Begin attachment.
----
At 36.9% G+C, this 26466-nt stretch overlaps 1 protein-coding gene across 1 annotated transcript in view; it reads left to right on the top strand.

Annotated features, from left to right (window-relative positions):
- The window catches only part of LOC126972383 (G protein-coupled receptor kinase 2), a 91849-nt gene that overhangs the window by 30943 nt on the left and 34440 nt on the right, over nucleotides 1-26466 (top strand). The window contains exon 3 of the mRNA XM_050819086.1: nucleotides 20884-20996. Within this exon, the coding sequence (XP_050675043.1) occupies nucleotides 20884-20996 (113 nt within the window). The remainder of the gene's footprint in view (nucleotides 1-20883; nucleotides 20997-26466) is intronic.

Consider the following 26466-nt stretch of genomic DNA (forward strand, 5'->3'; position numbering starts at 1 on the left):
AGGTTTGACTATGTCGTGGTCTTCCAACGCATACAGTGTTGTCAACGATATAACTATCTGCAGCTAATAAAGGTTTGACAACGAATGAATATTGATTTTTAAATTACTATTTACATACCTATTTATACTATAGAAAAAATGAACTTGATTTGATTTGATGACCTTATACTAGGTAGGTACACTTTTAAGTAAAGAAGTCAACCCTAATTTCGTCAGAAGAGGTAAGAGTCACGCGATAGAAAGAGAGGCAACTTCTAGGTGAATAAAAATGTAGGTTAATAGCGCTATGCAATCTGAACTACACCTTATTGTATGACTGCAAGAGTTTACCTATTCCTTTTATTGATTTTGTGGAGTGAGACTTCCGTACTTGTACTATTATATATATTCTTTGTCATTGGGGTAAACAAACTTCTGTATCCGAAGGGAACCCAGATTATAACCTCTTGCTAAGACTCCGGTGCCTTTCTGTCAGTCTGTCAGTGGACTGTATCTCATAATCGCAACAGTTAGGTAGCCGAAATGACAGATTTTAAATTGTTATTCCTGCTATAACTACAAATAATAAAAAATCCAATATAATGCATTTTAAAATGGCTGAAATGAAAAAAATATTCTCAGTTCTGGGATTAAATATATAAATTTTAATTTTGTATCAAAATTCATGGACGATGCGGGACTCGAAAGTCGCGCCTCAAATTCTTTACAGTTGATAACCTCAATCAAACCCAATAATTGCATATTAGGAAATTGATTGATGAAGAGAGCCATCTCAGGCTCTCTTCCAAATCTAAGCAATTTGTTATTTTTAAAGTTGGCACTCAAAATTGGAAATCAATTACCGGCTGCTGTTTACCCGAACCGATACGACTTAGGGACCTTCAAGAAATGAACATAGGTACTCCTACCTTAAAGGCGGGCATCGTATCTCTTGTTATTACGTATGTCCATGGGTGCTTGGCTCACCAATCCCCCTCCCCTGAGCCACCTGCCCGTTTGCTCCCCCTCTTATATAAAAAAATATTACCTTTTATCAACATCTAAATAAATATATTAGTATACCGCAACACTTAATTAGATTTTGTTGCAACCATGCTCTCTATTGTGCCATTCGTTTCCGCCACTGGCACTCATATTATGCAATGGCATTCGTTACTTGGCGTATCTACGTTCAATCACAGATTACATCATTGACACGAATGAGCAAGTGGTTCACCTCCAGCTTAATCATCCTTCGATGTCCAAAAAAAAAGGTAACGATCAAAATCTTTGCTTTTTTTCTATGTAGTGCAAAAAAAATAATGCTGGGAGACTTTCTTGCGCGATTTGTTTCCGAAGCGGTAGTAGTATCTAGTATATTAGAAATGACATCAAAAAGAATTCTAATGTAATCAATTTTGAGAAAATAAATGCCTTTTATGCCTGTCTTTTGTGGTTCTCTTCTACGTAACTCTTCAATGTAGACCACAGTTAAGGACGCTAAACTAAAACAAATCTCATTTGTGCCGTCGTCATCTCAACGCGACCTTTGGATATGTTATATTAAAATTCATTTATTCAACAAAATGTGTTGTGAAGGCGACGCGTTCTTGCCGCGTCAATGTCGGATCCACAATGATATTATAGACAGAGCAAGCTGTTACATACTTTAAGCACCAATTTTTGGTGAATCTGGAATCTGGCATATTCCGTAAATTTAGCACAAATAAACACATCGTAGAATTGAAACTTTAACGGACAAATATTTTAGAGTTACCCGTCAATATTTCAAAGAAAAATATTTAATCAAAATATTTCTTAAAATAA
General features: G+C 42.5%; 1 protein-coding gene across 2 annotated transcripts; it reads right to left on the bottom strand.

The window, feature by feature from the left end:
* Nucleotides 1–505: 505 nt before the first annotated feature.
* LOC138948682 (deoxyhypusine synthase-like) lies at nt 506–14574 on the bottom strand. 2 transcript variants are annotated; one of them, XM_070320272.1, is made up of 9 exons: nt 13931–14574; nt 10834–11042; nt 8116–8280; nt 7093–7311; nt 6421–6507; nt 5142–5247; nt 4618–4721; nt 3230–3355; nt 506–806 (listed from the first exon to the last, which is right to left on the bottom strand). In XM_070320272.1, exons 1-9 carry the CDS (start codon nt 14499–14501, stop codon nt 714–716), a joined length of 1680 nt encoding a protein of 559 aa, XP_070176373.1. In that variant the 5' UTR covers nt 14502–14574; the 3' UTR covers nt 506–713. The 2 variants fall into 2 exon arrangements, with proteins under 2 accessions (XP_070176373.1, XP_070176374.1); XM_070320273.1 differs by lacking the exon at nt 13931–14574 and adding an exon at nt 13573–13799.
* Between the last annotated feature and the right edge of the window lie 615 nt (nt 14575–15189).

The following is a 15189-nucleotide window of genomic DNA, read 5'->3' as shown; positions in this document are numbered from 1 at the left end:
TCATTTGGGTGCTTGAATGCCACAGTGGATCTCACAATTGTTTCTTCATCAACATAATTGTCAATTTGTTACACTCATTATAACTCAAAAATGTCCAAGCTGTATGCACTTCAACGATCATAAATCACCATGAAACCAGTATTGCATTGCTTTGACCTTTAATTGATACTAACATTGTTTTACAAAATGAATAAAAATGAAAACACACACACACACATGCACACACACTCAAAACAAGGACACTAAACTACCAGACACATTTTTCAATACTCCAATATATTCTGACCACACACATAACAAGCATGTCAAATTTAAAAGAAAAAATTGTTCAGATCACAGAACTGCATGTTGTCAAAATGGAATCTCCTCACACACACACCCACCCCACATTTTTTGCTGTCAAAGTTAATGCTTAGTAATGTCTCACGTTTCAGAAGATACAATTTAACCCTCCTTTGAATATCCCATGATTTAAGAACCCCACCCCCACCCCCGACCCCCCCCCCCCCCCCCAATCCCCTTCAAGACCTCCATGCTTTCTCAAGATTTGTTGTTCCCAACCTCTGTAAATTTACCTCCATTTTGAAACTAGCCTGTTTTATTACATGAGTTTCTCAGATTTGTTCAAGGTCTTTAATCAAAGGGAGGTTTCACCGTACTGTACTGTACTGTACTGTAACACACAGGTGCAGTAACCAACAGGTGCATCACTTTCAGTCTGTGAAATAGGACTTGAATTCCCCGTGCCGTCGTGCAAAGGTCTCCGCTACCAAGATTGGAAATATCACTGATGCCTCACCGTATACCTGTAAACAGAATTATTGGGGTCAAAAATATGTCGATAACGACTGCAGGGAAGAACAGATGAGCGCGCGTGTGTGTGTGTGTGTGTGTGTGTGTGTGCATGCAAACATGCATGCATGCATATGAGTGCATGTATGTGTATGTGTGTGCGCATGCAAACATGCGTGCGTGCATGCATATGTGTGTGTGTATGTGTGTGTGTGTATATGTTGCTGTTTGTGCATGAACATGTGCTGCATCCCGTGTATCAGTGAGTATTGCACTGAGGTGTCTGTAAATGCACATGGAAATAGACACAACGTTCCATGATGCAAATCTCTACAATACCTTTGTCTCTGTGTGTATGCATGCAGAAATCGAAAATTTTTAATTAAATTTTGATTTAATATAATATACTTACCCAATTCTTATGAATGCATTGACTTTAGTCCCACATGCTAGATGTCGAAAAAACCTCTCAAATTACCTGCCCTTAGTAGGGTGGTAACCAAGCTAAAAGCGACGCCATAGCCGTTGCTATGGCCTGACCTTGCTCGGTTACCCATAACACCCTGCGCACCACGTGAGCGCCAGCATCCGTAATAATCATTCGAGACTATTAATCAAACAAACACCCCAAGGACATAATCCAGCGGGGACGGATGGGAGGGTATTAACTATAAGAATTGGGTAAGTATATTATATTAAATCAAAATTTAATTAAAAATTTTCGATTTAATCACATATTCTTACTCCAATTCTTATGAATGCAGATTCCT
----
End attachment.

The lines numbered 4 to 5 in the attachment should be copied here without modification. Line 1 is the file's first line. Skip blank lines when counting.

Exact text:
Consider the following 26466-nt stretch of genomic DNA (forward strand, 5'->3'; position numbering starts at 1 on the left):
AGGTTTGACTATGTCGTGGTCTTCCAACGCATACAGTGTTGTCAACGATATAACTATCTGCAGCTAATAAAGGTTTGACAACGAATGAATATTGATTTTTAAATTACTATTTACATACCTATTTATACTATAGAAAAAATGAACTTGATTTGATTTGATGACCTTATACTAGGTAGGTACACTTTTAAGTAAAGAAGTCAACCCTAATTTCGTCAGAAGAGGTAAGAGTCACGCGATAGAAAGAGAGGCAACTTCTAGGTGAATAAAAATGTAGGTTAATAGCGCTATGCAATCTGAACTACACCTTATTGTATGACTGCAAGAGTTTACCTATTCCTTTTATTGATTTTGTGGAGTGAGACTTCCGTACTTGTACTATTATATATATTCTTTGTCATTGGGGTAAACAAACTTCTGTATCCGAAGGGAACCCAGATTATAACCTCTTGCTAAGACTCCGGTGCCTTTCTGTCAGTCTGTCAGTGGACTGTATCTCATAATCGCAACAGTTAGGTAGCCGAAATGACAGATTTTAAATTGTTATTCCTGCTATAACTACAAATAATAAAAAATCCAATATAATGCATTTTAAAATGGCTGAAATGAAAAAAATATTCTCAGTTCTGGGATTAAATATATAAATTTTAATTTTGTATCAAAATTCATGGACGATGCGGGACTCGAAAGTCGCGCCTCAAATTCTTTACAGTTGATAACCTCAATCAAACCCAATAATTGCATATTAGGAAATTGATTGATGAAGAGAGCCATCTCAGGCTCTCTTCCAAATCTAAGCAATTTGTTATTTTTAAAGTTGGCACTCAAAATTGGAAATCAATTACCGGCTGCTGTTTACCCGAACCGATACGACTTAGGGACCTTCAAGAAATGAACATAGGTACTCCTACCTTAAAGGCGGGCATCGTATCTCTTGTTATTACGTATGTCCATGGGTGCTTGGCTCACCAATCCCCCTCCCCTGAGCCACCTGCCCGTTTGCTCCCCCTCTTATATAAAAAAATATTACCTTTTATCAACATCTAAATAAATATATTAGTATACCGCAACACTTAATTAGATTTTGTTGCAACCATGCTCTCTATTGTGCCATTCGTTTCCGCCACTGGCACTCATATTATGCAATGGCATTCGTTACTTGGCGTATCTACGTTCAATCACAGATTACATCATTGACACGAATGAGCAAGTGGTTCACCTCCAGCTTAATCATCCTTCGATGTCCAAAAAAAAAGGTAACGATCAAAATCTTTGCTTTTTTTCTATGTAGTGCAAAAAAAATAATGCTGGGAGACTTTCTTGCGCGATTTGTTTCCGAAGCGGTAGTAGTATCTAGTATATTAGAAATGACATCAAAAAGAATTCTAATGTAATCAATTTTGAGAAAATAAATGCCTTTTATGCCTGTCTTTTGTGGTTCTCTTCTACGTAACTCTTCAATGTAGACCACAGTTAAGGACGCTAAACTAAAACAAATCTCATTTGTGCCGTCGTCATCTCAACGCGACCTTTGGATATGTTATATTAAAATTCATTTATTCAACAAAATGTGTTGTGAAGGCGACGCGTTCTTGCCGCGTCAATGTCGGATCCACAATGATATTATAGACAGAGCAAGCTGTTACATACTTTAAGCACCAATTTTTGGTGAATCTGGAATCTGGCATATTCCGTAAATTTAGCACAAATAAACACATCGTAGAATTGAAACTTTAACGGACAAATATTTTAGAGTTACCCGTCAATATTTCAAAGAAAAATATTTAATCAAAATATTTCTTAAAATAA